Dates: April 3-4
Lopburi is one of Thailand’s oldest cities, developed during the Dvaravati period, circa 500-900 A.D. However, for most visitors to Lopburi, what remains today of its ancient architecture, is only a complement to the experience of the hundreds of rhesus and macaques permeating Lopburi’s streets and historic sites, which more than anything predicates Lopburi’s inclusion in the guidebooks.
The best place to watch and interact with the monkeys is Prang Sam Yot Temple in the center of town. The temple, which was original built by the Khmer as a Buddhist temple in the 13th century before later being converted for Shiva worship, has a resident troop of monkeys roaming the temple grounds. The mischievous monkeys are indeed cute, and are very curious of humans. The younger and more audacious ones will even climb on you, seemingly enjoying playing with clothing and investigating how bags are made. One even opened my bag and ran off with my hotel key! Fortunately, I was able to find it with the help of the temple groundskeeper, who acted like this was not the first time such a thing had happened. As we searched the temple grounds for my key, I wondered if their was a Thai version of the polish proverb, “Not my circus, not my monkeys”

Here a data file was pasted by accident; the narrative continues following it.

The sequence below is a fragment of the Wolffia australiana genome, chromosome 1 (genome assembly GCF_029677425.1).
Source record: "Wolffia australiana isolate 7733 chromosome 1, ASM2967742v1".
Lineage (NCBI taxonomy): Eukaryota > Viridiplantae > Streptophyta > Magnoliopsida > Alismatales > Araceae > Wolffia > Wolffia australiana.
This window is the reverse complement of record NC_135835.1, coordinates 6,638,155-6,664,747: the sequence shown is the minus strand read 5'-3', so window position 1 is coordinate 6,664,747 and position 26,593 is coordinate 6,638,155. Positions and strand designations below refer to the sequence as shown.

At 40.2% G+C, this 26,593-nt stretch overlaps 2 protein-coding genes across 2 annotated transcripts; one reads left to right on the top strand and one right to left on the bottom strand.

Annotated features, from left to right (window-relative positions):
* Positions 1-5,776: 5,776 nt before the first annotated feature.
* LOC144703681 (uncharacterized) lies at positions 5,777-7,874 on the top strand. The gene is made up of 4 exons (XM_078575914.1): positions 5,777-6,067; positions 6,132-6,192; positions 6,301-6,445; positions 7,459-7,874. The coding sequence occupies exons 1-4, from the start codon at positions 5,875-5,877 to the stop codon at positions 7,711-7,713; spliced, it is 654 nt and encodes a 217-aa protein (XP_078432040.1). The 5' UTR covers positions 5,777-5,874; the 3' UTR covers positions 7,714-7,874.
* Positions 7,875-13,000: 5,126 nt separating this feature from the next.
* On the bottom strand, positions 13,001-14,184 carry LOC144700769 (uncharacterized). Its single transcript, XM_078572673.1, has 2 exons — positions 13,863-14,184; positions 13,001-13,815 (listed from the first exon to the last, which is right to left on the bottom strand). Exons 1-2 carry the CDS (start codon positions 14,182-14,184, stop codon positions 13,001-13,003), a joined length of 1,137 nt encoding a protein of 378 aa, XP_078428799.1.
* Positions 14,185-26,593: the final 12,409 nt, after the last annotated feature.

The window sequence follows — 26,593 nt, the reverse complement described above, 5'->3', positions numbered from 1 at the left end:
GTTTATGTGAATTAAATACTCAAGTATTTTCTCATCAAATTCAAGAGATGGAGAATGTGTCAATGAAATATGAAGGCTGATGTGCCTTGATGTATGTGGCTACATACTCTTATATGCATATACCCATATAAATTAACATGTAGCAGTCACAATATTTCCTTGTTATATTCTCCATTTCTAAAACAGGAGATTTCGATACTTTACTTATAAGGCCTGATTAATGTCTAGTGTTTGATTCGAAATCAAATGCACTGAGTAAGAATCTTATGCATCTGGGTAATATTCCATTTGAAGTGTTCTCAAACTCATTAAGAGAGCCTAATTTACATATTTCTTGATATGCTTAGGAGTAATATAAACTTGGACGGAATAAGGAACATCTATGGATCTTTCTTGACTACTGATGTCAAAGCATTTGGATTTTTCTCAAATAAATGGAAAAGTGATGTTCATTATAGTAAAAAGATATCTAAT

Apparently the locals have also grown tired of putting of with the mischievous monkeys, and, although the monkeys attract tourists to Lopburi, some locals support a plan to relocate the creatures to a forest. (Since monkeys are believed to be disciples of the Hindu god, Hanuman, culling the monkeys would be out of the question.) The presence of the monkeys has also given rise to a prison-like infrastructure of buildings circumscribed by enclosures. For now though, the townspeople will have to continue to coexistence with their simian counterparts in strange reversal of fortune teaching humans what it feels to be gawked out from inside a cage.
I’m having trouble deciding which photos to post, so I’m just going to inundate you with monkey photos!